Matt:    It is a balancing act that is a work in progress and we\’re learning on a daily basis how to better balance.

Tara: How our stores are different from a lot of other retailers, we don\’t push products out to our stores, generally speaking. Generally speaking the stores order what they need.

Matt:    If we\’re not pushing out product, instead we\’re filling orders based on a pull system. We might\’ve planned for a 100 of something, but stores pulled 30.

Tara:    Right.

Matt: And then we made a commitment for the 70 and we\’ve got to figure out what to do with that.

Tara:    That\’s where the Neighborhood Shares program, that\’s part of our everyday work, that\’s where that has really become even more important during this crisis.

Matt:    Sure, very basically, that is about not wasting food.

[Music ends transition into next section.]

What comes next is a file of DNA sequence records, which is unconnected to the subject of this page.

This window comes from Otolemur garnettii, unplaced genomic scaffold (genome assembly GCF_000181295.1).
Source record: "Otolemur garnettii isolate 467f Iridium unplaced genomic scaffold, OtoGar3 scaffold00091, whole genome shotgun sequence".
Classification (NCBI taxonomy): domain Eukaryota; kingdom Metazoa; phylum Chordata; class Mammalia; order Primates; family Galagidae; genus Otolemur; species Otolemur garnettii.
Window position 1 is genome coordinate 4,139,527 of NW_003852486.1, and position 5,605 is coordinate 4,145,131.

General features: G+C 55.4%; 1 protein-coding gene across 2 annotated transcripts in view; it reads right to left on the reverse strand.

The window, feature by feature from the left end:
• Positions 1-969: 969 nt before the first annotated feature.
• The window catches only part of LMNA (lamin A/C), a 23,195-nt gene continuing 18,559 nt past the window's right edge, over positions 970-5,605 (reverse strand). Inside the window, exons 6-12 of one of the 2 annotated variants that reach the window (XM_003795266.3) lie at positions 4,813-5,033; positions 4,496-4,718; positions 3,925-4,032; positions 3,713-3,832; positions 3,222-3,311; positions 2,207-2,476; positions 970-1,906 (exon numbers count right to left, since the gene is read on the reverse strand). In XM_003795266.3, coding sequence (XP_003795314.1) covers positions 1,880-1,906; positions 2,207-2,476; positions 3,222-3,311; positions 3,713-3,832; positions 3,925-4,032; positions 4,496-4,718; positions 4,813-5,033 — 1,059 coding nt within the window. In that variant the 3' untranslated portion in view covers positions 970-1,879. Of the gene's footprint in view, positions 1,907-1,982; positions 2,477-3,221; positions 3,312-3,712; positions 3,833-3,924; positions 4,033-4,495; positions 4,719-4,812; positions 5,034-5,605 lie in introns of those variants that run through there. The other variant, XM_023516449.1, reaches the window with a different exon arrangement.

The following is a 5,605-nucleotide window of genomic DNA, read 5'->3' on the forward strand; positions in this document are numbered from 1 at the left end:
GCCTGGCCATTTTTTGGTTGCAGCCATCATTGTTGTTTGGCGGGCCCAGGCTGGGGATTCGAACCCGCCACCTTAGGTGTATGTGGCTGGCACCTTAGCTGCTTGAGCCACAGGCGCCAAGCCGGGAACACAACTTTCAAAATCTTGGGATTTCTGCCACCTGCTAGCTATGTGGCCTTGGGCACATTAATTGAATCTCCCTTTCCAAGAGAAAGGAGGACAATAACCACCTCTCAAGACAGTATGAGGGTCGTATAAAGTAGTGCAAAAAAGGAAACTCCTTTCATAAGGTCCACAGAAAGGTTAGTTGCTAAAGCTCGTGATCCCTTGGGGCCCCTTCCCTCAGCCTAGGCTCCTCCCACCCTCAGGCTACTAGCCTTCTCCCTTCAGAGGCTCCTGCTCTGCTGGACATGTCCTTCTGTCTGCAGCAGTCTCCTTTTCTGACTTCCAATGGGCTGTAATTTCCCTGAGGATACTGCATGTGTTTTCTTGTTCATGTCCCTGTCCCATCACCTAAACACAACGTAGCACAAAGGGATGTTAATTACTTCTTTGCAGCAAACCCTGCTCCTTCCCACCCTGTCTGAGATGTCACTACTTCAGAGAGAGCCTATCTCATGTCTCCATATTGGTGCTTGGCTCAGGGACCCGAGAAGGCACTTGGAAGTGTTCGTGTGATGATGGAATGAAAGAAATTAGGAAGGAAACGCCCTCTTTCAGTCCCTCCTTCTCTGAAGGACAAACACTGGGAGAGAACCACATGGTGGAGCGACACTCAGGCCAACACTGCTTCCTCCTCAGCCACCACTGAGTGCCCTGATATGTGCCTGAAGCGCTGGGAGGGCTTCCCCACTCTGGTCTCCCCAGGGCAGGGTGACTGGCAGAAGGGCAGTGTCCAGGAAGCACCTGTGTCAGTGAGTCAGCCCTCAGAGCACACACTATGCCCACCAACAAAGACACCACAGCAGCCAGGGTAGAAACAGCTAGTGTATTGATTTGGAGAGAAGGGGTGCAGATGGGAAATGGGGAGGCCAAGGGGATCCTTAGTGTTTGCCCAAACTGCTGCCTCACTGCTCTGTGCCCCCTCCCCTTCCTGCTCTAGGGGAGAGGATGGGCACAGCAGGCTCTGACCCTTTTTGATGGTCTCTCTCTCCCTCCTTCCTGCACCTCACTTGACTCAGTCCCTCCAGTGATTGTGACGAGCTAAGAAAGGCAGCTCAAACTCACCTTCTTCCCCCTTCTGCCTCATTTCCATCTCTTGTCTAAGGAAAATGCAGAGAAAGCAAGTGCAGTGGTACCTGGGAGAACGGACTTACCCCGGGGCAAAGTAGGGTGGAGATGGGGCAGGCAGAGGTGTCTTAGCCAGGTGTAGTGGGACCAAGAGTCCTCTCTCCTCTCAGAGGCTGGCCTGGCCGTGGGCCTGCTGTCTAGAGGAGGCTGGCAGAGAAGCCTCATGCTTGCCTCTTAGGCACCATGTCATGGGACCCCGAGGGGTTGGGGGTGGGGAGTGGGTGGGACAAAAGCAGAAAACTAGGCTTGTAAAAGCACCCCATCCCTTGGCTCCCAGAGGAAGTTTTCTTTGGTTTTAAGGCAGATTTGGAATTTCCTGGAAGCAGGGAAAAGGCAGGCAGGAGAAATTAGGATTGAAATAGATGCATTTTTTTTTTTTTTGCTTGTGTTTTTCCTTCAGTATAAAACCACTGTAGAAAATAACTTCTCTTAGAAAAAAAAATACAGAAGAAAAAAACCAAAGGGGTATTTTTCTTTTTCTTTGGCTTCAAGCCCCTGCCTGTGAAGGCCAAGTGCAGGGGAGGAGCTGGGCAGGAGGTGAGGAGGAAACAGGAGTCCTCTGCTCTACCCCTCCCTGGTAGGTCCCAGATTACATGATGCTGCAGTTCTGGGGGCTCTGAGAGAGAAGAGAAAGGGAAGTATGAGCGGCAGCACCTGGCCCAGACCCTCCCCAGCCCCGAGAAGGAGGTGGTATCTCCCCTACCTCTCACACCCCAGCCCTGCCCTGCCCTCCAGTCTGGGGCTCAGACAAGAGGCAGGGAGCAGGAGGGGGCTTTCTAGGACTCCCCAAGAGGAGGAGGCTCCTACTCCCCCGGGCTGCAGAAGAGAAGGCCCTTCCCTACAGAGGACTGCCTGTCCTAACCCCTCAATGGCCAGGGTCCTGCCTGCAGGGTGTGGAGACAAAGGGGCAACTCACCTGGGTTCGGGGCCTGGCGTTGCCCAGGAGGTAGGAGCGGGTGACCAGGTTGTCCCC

Jenn: My name is Jenn and I support our stores\’ donations program, which is otherwise known as the Neighborhood Shares program.

[Music begins.]

Jenn: And that is our longstanding commitment to donate a 100% of products that go unsold but are safe for consumption. I also like to say \”fit to be enjoyed\” because we donate flowers and our HABA products as well.

Matt:    We have more than 500 stores, so that\’s a lot of stores to support.

Jenn: We empower them really to make the best decisions for their store and their communities. We have over 700 nonprofit partners supporting our stores.

Matt:    Within the crew at each store there\’s a designated crew member, a person who\’s the donation coordinator, and they\’re trying to piece together a puzzle that is getting stuff picked up every day of the week.

Jenn: Yes. Some of our larger volume stores have pickups twice a day. Matt: Donations never sleep.

Jenn: Yes, that\’s a good way to put it. Matt:       Well, thanks, Jenn.